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Comprised of eight separate bones called the carpals, the wrist acts a connector between the forearm and the hand. Running through this cluster of small, uniquely shaped bones are a series of tendons, strands of tough yet somewhat flexible tissue that connect muscles to bones, and ligaments, fibrous strings that link bones to different bones much like the hinges of a door connect to the vertical framed opening referred to as the door jam. The transverse carpal ligament holds the bones in position where the wrist and the palm of the hand meet on top of the space known as the carpal tunnel.
The carpal tunnel is a type of narrow compartment located between the wrist and palm that houses nine flexor tendons; these are responsible for giving the fingers the ability to curl or flex towards the hand. The median nerve also runs through this opening which gives the thumb, first two fingers and part of the third finger the ability to feel sensations. This nerve is also responsible for sending signals from the brain to move the thumb. Passing over the area of the carpal tunnel and acting as a type of hood that transforms the grooved channel into an enclosed passageway is the transverse carpal ligament.
The complicated setup of the wrist allows the hand to have a unique set of movements not found in any other area of the body. However, since the wrist and hand area lack the protective muscle bulk found in most other places of the body, it can easily sustain an injury. The transverse carpal ligament, also referred to as the "flexor retinaculum" or "anterior annular ligament," for example, is a superficial structure, meaning it lies close to the surface. This means that too much pressure on this area or repetitive actions can irritate or injure this ligament.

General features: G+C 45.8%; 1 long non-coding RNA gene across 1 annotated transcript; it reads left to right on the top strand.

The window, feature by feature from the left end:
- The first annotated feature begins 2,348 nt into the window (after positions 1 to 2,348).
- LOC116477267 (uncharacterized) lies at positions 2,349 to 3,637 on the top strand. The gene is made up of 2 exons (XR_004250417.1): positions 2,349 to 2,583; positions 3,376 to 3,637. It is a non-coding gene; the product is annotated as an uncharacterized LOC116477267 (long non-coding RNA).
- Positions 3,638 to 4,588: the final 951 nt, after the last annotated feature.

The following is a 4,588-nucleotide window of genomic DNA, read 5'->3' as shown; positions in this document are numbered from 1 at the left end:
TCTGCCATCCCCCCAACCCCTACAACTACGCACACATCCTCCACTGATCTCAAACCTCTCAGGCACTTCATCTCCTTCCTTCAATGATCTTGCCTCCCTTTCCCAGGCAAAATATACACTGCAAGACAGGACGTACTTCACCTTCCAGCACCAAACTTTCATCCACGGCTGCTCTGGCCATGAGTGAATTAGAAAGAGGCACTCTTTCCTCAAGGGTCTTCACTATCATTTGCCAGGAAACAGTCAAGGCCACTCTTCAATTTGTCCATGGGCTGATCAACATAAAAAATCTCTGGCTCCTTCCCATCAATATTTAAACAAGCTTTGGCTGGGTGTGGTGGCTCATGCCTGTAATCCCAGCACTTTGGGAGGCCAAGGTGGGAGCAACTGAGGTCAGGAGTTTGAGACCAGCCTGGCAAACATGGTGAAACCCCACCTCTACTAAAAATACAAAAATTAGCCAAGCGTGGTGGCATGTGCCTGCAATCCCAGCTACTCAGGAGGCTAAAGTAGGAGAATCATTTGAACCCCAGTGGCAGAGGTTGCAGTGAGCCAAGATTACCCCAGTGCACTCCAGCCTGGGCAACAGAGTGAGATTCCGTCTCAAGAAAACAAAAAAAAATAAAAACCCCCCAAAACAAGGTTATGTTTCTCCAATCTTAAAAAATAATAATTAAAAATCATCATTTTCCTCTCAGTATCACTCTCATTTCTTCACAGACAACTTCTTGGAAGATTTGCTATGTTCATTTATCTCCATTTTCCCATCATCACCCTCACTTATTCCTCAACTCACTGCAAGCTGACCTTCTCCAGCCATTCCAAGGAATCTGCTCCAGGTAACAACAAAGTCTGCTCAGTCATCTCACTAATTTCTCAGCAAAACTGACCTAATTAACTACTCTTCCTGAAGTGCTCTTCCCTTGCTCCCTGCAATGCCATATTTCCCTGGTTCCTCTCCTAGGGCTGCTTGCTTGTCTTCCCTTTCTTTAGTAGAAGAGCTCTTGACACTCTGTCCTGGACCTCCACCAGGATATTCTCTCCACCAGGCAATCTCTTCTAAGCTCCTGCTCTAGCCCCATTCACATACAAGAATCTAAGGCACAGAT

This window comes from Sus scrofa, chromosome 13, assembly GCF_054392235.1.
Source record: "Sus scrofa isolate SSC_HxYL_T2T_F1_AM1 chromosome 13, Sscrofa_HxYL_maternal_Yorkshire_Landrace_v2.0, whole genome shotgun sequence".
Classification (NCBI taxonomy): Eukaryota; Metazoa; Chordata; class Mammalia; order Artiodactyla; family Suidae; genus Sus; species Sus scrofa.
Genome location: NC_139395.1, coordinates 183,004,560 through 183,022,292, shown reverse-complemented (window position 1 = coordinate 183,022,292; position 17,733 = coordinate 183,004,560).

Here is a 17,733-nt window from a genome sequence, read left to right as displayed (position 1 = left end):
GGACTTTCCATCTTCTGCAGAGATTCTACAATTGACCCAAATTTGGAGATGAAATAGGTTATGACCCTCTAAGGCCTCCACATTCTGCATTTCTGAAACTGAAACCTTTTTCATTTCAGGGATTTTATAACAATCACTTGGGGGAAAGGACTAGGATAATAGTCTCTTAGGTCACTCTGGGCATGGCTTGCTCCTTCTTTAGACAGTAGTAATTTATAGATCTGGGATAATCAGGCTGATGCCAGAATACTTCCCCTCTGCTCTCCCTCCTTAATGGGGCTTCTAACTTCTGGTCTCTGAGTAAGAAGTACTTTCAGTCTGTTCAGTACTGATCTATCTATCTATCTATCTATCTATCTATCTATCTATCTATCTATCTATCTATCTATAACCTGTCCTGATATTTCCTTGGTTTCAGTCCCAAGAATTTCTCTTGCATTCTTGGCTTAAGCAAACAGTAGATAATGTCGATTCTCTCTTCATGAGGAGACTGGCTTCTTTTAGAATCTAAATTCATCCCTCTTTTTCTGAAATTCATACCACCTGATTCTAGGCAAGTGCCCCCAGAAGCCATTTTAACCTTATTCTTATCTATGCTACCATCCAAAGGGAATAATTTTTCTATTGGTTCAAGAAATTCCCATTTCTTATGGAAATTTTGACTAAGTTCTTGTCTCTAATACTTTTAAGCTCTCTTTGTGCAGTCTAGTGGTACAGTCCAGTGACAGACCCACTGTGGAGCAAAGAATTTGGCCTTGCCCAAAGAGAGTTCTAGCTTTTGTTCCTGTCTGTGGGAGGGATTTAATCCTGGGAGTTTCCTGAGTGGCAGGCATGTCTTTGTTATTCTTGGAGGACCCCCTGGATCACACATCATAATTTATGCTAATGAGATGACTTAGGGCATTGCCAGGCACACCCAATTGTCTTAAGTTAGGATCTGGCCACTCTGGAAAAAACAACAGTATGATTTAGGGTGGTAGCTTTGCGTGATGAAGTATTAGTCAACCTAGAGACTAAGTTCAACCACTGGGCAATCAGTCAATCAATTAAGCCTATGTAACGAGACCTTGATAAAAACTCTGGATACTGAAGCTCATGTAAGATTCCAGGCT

Irritation to the transverse carpal ligament can trigger inflammation in the form of swelling and tenderness or pain to protect the area and initiate the healing process. Commonly, when the transverse carpal ligament swells, it pushes down on the carpal tunnel compartment, which in turn may squeeze the flexor tendons and the median nerve. This condition is referred to as carpal tunnel syndrome. In addition to causing pain, the pressure may also inhibit the function of the wrist and hand.
Treatment for carpal tunnel consists of conservative methods such as anti-inflammatory medications, splinting and learning to do common activities differently. However, if the pain and movement dysfunction becomes chronic or longstanding, surgery is often recommended. A procedure known as carpal tunnel release, in which the transverse carpal ligament is cut, can aid in relieving the pressure causing the symptoms.